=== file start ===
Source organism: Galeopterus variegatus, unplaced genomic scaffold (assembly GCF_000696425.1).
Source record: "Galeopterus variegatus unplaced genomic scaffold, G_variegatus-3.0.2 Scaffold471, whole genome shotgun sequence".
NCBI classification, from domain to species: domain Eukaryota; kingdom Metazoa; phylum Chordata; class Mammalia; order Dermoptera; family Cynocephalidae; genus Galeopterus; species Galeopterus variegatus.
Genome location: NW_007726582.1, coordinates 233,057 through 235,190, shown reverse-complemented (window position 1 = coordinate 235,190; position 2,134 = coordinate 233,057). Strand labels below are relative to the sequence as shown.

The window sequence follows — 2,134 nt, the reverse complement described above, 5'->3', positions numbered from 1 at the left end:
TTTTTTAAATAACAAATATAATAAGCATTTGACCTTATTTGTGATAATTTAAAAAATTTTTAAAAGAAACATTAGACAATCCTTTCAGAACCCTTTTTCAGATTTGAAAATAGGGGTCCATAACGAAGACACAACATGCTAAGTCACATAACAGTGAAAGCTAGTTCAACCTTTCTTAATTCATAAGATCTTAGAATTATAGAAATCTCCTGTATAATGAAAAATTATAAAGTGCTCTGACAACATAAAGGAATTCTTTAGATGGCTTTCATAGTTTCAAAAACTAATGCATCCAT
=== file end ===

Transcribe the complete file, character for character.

Source organism: Galeopterus variegatus, unplaced genomic scaffold (assembly GCF_000696425.1).
Source record: "Galeopterus variegatus unplaced genomic scaffold, G_variegatus-3.0.2 Scaffold471, whole genome shotgun sequence".
NCBI classification, from domain to species: domain Eukaryota; kingdom Metazoa; phylum Chordata; class Mammalia; order Dermoptera; family Cynocephalidae; genus Galeopterus; species Galeopterus variegatus.
Genome location: NW_007726582.1, coordinates 233,057 through 235,190, shown reverse-complemented (window position 1 = coordinate 235,190; position 2,134 = coordinate 233,057). Strand labels below are relative to the sequence as shown.

The window sequence follows — 2,134 nt, the reverse complement described above, 5'->3', positions numbered from 1 at the left end:
TTTTTTAAATAACAAATATAATAAGCATTTGACCTTATTTGTGATAATTTAAAAAATTTTTAAAAGAAACATTAGACAATCCTTTCAGAACCCTTTTTCAGATTTGAAAATAGGGGTCCATAACGAAGACACAACATGCTAAGTCACATAACAGTGAAAGCTAGTTCAACCTTTCTTAATTCATAAGATCTTAGAATTATAGAAATCTCCTGTATAATGAAAAATTATAAAGTGCTCTGACAACATAAAGGAATTCTTTAGATGGCTTTCATAGTTTCAAAAACTAATGCATCCAT